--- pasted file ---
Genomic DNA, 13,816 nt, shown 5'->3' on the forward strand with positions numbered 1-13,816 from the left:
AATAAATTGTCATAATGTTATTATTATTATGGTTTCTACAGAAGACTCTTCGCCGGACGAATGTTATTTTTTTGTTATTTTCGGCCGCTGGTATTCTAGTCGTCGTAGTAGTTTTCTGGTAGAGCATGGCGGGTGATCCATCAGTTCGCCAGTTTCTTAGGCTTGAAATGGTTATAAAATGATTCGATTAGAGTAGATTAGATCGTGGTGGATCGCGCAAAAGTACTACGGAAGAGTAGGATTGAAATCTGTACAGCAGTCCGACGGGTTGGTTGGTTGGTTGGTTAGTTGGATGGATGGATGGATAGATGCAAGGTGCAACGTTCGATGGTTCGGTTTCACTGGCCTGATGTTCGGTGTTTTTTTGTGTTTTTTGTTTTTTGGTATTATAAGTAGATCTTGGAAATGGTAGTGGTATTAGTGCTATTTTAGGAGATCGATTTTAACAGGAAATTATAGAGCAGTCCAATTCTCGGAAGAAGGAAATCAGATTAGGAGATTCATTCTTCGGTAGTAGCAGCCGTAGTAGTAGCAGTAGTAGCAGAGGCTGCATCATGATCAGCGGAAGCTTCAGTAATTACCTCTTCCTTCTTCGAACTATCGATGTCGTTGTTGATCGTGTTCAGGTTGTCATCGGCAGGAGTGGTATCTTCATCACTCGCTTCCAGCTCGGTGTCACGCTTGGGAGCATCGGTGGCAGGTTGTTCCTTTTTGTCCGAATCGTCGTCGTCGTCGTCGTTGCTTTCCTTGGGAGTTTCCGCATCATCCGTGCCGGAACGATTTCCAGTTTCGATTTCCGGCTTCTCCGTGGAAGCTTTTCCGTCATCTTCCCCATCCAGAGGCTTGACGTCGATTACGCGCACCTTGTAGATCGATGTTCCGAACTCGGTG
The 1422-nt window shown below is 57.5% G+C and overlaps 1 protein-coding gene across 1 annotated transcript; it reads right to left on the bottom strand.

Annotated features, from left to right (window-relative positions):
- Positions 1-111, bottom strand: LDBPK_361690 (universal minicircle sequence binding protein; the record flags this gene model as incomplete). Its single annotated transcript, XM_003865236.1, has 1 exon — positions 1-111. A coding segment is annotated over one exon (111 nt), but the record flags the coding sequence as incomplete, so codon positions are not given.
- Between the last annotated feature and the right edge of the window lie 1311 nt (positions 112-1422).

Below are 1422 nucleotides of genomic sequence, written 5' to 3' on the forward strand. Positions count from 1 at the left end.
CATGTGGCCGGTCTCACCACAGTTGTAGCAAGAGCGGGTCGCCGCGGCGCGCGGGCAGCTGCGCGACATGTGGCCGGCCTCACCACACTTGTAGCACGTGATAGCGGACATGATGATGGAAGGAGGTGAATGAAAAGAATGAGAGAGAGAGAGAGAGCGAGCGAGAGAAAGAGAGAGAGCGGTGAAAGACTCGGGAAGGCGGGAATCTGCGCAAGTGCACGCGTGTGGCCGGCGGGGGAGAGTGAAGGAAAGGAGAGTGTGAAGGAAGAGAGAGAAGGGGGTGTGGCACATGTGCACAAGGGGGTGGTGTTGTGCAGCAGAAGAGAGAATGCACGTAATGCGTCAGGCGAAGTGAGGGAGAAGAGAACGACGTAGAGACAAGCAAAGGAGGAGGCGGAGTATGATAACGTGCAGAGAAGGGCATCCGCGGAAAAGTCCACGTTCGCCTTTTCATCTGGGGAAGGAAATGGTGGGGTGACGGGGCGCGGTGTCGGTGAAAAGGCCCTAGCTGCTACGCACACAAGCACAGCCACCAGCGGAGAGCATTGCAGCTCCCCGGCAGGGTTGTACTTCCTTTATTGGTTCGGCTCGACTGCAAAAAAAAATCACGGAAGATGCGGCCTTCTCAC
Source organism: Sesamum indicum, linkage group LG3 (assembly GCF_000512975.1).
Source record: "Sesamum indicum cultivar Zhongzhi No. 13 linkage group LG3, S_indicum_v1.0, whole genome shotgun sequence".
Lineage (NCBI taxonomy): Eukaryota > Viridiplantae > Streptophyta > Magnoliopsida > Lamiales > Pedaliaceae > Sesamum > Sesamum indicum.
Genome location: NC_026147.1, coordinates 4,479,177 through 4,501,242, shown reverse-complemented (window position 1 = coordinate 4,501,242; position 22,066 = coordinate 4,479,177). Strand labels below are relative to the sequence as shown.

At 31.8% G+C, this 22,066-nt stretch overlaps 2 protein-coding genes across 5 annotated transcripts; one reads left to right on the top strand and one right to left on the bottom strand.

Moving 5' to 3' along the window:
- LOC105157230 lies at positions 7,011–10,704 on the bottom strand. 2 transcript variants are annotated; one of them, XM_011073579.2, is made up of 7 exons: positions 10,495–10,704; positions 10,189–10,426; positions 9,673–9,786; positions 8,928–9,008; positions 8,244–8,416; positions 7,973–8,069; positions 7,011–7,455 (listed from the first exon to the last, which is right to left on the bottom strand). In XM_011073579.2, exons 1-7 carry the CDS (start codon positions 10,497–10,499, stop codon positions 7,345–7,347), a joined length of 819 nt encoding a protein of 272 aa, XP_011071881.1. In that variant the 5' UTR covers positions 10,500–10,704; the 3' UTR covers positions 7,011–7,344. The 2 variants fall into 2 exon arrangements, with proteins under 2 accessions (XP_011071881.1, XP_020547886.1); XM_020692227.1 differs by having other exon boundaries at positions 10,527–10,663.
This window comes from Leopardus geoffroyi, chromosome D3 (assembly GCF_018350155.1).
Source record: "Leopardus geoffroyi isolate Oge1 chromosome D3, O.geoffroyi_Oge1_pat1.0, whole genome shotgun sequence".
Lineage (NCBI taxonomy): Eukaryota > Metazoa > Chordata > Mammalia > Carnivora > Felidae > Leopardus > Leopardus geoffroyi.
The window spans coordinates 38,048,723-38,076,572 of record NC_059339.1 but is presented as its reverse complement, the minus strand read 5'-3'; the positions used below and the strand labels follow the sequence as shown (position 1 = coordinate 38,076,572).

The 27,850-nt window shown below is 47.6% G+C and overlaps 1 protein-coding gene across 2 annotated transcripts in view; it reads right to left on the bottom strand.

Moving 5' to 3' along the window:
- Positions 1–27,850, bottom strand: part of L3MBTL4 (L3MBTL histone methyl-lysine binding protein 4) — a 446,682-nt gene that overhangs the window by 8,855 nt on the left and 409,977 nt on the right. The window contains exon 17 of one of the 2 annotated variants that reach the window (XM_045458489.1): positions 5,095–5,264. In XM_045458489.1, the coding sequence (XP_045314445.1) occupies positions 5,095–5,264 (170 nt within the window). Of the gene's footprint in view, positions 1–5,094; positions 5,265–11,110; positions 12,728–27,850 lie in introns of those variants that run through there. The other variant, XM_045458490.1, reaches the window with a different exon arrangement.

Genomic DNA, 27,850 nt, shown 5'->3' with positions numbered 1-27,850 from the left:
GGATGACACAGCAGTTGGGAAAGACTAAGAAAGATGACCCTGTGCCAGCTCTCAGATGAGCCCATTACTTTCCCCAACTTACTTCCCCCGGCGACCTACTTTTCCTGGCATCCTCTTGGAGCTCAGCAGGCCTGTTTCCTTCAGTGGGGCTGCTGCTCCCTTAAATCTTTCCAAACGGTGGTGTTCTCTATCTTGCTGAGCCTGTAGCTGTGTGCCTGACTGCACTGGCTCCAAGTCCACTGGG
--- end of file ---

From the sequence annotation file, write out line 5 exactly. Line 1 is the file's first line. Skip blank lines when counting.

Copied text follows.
- Positions 1-111, bottom strand: LDBPK_361690 (universal minicircle sequence binding protein; the record flags this gene model as incomplete). Its single annotated transcript, XM_003865236.1, has 1 exon — positions 1-111. A coding segment is annotated over one exon (111 nt), but the record flags the coding sequence as incomplete, so codon positions are not given.